MUSC has long been considered a leader in both wellness and weight management and has improved the lives of countless employees and people in the community – not by restricting access to foods and beverages, but by offering many options, healthier selections, price breaks on certain nutrient-rich meals, as well as exercise programs and even specials on Wellness Center membership packages. The idea is to create a culture of wellness through education and options.

In April 2013, the MUSC Board of Trustees passed a resolution encouraging a culture of wellness through a healthy food environment, physically active workplace, and tobacco–free campus and committed the necessary resources and support to ensure such a workplace could be achieved.

MUSC is enjoying recognition in the wellness arena for this forward-thinking approach. In 2011, the Duke Endowment awarded a multi-year grant to SCHA to launch a new initiative called Working Well, a collaboration between the South Carolina Hospital Association and N.C. Prevention Partners. The program is aimed at providing the highest standards in creating a physically active workplace. Since then, MUSC has been named a Working Well Center of Excellence and a Gold Triple Threat hospital for reaching the highest standards of excellence in all three pillars: tobacco, nutrition and physical activity.

The Working Well program, like MUSC, does not support restricting products.

“The Working Well campaign doesn’t advocate banning any foods from the workplace. Instead, it emphasizes healthy choices, portion control, product placement and pricing strategies, all of which are designed to make healthy foods more attractive and affordable,” said Thornton Kirby, president and CEO of the South Carolina Hospital Association.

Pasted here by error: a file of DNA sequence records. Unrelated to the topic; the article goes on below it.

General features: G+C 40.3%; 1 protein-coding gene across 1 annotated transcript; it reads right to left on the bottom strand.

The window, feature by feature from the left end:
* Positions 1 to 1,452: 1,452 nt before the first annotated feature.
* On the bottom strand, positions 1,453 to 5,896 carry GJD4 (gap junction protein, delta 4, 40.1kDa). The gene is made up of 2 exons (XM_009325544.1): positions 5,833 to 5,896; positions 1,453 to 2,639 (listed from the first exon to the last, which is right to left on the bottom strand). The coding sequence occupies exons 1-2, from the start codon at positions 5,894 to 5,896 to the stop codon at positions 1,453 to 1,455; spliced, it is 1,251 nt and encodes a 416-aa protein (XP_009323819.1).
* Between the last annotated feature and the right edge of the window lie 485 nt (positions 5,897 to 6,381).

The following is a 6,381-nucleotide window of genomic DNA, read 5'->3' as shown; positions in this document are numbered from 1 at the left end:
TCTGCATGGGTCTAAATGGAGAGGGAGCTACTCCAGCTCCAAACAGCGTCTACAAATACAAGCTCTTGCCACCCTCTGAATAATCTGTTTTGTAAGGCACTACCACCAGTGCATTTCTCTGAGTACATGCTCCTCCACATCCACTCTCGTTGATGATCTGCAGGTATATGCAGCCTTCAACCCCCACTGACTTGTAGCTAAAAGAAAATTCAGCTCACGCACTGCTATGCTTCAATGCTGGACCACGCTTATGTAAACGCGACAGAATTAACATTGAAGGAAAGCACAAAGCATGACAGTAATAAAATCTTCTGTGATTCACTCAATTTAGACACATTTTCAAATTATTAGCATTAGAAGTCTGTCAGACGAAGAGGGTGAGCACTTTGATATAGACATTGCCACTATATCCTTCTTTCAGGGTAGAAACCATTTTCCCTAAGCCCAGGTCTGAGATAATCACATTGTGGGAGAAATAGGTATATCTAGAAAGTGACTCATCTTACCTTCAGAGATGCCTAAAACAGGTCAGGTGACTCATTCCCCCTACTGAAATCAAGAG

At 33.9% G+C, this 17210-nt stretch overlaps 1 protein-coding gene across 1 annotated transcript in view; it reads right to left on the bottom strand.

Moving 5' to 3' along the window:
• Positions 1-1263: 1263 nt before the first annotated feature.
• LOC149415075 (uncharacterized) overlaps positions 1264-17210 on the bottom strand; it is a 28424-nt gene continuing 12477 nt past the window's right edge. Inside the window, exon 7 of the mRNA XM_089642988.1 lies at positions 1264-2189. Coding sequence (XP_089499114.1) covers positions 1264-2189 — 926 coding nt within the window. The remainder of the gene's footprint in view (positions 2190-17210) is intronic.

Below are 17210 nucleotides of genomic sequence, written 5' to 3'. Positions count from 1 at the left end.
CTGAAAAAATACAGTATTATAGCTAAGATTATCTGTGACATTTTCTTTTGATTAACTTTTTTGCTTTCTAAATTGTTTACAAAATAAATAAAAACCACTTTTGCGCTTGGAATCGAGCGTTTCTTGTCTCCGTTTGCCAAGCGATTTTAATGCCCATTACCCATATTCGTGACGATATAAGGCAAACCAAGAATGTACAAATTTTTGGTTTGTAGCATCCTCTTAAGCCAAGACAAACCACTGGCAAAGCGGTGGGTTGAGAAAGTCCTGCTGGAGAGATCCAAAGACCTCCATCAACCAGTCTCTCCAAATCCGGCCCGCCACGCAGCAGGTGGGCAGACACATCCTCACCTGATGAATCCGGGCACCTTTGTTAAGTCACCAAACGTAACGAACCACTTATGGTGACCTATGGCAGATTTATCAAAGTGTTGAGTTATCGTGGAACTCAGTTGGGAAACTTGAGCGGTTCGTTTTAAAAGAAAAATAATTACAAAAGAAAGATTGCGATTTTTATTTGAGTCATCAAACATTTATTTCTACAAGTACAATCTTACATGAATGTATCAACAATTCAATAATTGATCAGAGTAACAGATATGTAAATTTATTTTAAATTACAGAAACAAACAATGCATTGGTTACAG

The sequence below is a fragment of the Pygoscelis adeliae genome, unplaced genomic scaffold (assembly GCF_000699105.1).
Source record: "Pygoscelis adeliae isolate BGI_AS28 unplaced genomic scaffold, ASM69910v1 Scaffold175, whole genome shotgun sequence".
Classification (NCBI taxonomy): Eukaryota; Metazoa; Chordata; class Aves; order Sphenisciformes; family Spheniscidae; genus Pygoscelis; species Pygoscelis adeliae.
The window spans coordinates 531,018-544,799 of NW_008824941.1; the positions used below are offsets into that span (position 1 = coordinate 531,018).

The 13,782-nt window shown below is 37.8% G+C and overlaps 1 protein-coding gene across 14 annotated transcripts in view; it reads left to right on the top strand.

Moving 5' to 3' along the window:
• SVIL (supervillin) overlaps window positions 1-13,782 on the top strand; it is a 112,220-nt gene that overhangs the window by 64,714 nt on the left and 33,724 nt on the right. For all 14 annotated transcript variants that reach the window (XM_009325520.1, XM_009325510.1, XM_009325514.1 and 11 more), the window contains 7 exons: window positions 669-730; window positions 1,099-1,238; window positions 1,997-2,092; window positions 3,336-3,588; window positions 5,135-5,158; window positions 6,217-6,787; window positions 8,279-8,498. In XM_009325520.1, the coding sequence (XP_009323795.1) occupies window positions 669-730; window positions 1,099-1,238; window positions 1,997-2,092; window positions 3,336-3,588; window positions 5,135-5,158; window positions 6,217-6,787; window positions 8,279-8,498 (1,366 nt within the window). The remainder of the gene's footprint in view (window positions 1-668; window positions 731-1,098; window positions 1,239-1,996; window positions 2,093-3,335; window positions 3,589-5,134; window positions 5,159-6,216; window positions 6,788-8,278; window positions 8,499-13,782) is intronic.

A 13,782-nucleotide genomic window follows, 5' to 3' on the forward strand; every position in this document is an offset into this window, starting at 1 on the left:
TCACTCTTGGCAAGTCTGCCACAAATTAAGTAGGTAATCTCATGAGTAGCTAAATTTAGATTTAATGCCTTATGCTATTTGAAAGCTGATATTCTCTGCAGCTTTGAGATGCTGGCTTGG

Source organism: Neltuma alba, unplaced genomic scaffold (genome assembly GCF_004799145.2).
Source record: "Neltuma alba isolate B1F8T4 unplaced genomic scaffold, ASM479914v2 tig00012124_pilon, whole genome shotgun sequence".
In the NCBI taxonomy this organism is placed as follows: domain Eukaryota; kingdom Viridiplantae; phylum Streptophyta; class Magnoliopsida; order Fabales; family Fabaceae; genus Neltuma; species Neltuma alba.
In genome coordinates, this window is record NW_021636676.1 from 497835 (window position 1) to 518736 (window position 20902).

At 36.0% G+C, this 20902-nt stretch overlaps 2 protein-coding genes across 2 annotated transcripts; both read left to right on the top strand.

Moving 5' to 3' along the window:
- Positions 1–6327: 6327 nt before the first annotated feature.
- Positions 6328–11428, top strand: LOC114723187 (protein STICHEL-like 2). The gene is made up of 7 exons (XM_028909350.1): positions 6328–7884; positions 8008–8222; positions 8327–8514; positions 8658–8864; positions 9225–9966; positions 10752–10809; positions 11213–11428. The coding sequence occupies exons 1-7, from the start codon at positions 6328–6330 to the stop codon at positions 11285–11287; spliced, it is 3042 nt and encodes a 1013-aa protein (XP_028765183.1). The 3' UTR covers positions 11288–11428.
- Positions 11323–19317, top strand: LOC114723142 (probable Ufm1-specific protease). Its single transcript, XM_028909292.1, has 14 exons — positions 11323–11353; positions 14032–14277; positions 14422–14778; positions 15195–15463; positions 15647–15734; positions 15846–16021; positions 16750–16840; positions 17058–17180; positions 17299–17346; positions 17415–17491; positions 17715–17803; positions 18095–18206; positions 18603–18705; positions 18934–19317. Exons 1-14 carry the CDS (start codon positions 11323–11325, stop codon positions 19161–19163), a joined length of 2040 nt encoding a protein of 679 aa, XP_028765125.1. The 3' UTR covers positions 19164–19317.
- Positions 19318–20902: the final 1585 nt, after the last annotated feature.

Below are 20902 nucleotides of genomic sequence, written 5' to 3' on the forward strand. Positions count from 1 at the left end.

Collaborating with corporately responsible partners in the quest to develop and implement innovative wellness programs is important to MUSC leadership. Coca-Cola Bottling Company Consolidated is one such partner, owing to its ongoing commitment to providing healthful options.
They have partnered with South Carolina hospitals to encourage consumers to make beverage choices that fit their lifestyles and are working with MUSC through their participation in the Working Well campaign and the Cooking Well Invitational.

Through its Clear on Calories initiative, Coca-Cola Consolidated provides calorie information on the front of bottles, and equipment and dispensers will feature “health-disks” informing consumers that there are “lots of choices  — calories optional.” Consumers will also be able to choose from a wider selection of beverage choices that includes juices, vitamin-fortified waters, regular and zero-calorie sports drinks, teas and purified water, in addition to their regular and zero-calorie drinks.

While Johnson is clear to state that MUSC doesn’t promote any particular choice, but rather she advocates educating consumers and provides incentives through access, pricing and marketing to make the healthy choice the easy choice.

“We are pleased that Coca-Cola Consolidated is looking for additional ways to educate consumers on healthy beverage decisions, and we are excited about the goals they have in store for South Carolina hospitals” said Johnson,. “It is important for all consumers, in the health care setting and beyond, to understand how each food and beverage they consume fits into a healthy, balanced lifestyle.” 

January 10, 2014